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Learning From Gravitational Waves

How big of a wave can you make? Supermassive objects that collide can distort time-space itself, as the radiating waves carry away energy. The Laser Interferometer Gravitational-Wave Observatory (LIGO) team announced they had recorded gravitational waves when instruments detected a change in the length of a 4 kilometer tunnel that is measured down to a fraction of a proton. The long awaited detection rocked the science community, for a totally new way of looking at the universe had been discovered.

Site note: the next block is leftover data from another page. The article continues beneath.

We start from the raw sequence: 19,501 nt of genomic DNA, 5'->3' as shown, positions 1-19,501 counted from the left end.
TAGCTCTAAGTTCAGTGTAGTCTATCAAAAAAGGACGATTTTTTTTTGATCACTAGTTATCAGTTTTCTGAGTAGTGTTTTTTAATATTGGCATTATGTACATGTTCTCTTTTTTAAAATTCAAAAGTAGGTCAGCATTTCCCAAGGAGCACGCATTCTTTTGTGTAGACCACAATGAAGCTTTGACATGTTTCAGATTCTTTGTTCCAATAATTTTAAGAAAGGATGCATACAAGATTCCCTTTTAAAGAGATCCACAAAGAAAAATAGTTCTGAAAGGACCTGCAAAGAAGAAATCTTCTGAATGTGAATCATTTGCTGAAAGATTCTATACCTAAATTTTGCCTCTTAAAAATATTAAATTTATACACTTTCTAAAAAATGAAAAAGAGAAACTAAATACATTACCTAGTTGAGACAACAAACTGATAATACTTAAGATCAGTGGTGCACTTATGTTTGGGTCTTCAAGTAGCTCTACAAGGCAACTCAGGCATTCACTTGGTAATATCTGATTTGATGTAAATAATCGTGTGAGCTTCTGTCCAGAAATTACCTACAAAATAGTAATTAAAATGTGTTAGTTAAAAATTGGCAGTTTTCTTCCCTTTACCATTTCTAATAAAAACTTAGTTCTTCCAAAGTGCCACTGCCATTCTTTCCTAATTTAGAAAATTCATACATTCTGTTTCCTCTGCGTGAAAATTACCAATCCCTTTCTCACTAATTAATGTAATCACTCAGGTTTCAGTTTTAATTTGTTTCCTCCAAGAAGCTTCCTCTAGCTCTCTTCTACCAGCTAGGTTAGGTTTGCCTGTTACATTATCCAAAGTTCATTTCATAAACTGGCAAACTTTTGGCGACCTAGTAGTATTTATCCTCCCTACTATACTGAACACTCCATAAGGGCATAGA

Tiffany Summerscales, Professor of Physics at Andrews University whose team analyzed the incoming LIGO data, had been involved in the research for over a decade. Summerscales will share her firsthand account about LIGO's inaugural measurements of gravitational waves on Thursday, November 17, at 7:00 p.m. at the Centre Twp. Branch Library. Her presentation What Can We Learn From Gravitational Waves? will open the November meeting of the Michiana Astronomical Society. The public is welcome to join this free event.

Collision of black holes; artist depiction courtesy of LIGO.

Image courtesy of LIGO.

For an introduction to gravitational waves, see New York Times video LIGO Hears Gravitational Waves Einstein Predicted with Dennis Overby linked from

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